Fix Finance System
Six campaign finance reform groups wrote to the 2008 presidential candidates today to urge reform to a presidential public financing system that appears headed for the dustbin this year.
In their letter, the groups urged candidates who were in congress to get behind pending legislation that would attempt to upgrade a system that, in its current state, does not provide enough money to entice top candidates to make use of it.
"The recent published stories involving bundler Norman Hsu have only served to reinforce the dangers of privately-funded presidential campaigns driven by unlimited campaign spending and increasingly dependent on bundlers to raise huge amounts of money," the letter states. "It is essential to the health of our democracy and to the integrity of the presidency to avoid having the nation's highest office on the auction block and presidential candidates engaged in a never-ending race to raise and spend ever-growing amounts of private contributions."
The Campaign Legal Center, Common Cause, Democracy 21, the League of Women Voters, Public Citizen, and U.S. PIRG, all signed the letter.
Over the past two campaign cycles, candidates have been less and less inclined take public funds during the primary campaign. By accepting public money, they subject themselves to strict limits on how much they can spend in each state during their primary effort. And since it is a voluntary system, those candidates who figured they could raise enough money on their own have sought the strategic advantage of not having spending limits.
But until this election, both major party candidates continued to accept the public matching funds for the general election. The 2008 presidential candidates have offered varying degrees of support for public financing this year. Sen. Hillary Clinton became the first to signal she would abandon the public system -- from the beginning of her campaign she has been raising money for both the primary and general elections. (She would have to return the money she has raised for the general election if she does not become her party's nominee.)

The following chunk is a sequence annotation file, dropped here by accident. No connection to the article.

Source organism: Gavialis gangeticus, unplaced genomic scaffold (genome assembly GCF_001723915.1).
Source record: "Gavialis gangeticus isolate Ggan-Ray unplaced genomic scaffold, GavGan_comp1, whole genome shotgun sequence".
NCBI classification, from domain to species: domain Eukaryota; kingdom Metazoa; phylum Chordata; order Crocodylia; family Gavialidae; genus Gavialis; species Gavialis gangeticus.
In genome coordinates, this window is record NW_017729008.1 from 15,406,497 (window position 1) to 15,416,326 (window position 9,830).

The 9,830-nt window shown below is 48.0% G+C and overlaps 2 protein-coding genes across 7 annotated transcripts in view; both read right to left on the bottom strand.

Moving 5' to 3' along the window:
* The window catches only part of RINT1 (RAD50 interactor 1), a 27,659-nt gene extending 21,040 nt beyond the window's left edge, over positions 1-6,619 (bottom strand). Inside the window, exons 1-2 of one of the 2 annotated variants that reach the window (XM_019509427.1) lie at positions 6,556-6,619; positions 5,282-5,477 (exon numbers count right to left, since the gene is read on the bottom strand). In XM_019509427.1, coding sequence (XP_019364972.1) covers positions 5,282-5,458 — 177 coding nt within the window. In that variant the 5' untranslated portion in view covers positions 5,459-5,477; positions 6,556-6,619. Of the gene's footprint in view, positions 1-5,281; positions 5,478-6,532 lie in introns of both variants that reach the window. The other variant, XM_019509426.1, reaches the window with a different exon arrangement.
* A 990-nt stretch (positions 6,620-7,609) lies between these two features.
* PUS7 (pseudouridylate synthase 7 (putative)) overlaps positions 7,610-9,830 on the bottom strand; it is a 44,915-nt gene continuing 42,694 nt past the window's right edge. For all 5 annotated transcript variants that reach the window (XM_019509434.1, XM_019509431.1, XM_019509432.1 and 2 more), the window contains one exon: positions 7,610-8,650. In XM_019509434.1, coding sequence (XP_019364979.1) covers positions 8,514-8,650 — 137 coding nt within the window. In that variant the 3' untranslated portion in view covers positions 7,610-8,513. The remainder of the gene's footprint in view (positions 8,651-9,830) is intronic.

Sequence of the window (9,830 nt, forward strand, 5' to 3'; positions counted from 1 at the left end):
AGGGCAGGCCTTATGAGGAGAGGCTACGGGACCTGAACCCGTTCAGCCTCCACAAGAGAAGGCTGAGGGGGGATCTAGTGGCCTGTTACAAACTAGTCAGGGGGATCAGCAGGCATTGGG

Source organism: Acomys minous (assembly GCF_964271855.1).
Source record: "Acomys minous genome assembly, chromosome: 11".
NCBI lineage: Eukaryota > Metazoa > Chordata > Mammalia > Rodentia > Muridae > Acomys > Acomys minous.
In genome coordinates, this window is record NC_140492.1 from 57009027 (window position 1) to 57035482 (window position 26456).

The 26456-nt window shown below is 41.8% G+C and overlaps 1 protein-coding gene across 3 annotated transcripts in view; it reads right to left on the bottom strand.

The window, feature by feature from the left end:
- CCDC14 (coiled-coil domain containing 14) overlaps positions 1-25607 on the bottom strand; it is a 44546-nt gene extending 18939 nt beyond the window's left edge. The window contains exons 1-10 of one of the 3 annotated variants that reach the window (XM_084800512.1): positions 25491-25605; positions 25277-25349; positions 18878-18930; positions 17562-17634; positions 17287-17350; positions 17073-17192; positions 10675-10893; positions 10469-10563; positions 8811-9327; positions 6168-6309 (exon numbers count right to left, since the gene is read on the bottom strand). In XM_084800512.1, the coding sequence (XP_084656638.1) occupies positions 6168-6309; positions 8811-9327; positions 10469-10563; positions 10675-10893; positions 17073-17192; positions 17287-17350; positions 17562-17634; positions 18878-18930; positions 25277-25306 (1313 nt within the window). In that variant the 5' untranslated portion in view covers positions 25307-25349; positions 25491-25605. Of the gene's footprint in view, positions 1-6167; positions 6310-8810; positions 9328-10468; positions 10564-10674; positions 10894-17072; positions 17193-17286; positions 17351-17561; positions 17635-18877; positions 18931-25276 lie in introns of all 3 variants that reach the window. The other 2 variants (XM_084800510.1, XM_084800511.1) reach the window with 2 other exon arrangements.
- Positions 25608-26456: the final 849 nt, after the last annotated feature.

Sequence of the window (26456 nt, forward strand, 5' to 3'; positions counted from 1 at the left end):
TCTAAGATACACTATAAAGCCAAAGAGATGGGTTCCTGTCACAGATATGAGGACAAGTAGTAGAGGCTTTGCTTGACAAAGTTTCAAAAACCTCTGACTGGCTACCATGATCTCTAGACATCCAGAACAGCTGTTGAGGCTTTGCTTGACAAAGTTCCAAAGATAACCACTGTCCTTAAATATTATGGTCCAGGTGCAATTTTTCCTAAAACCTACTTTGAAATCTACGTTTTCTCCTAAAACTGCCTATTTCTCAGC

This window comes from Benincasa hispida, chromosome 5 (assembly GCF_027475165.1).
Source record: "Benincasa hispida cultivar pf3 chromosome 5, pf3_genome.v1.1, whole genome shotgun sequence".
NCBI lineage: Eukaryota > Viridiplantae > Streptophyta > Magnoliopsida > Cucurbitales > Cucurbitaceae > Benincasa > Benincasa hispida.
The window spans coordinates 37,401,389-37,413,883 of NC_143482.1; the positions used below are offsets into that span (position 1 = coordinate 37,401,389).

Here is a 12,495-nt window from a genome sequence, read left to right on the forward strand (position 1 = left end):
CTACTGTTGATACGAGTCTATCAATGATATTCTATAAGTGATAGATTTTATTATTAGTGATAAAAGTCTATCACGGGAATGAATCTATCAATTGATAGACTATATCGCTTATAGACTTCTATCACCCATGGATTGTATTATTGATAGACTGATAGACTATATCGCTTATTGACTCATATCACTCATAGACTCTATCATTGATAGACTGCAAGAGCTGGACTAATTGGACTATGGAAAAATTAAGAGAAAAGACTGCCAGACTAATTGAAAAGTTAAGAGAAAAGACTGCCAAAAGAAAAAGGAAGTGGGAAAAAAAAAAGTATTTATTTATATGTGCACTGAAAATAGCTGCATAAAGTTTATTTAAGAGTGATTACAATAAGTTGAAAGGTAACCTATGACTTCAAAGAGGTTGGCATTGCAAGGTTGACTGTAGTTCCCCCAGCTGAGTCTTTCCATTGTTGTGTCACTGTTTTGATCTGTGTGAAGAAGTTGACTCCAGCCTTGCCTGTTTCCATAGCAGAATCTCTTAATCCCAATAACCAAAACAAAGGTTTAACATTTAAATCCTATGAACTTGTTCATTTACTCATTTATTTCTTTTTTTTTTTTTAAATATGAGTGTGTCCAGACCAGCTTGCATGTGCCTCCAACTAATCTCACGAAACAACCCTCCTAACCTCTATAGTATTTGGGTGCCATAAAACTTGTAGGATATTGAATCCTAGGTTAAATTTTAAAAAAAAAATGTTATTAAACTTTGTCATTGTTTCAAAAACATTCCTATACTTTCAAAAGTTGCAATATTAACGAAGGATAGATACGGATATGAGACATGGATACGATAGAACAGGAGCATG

Sen. Barack Obama sought and received permission from the Federal Election Commission to start raising money for the general election, but freeze that money in a separate account until he could decide, if he gained the Democratic nomination, whether or not to enter the public system. More recently, Republican Sen. John McCain applied for the right to take matching funds in the primary as a way to get a quick infusion of cash in the closing weeks before the first primaries. It's unclear whether he will avail himself of the funds, which would give him an initial burst of about $6 million in January.
The legislation that's been proposed by Sens. Obama and Russell Feingold (D-Wis.) would increase the spending limits and the amount of public funds available for candidates who opt in to the system. Another aspect of the bill is that it requires presidential candidates to disclose the identity of those who bundle contributions for them.
Washington Post editors
September 14, 2007; 11:50 AM ET
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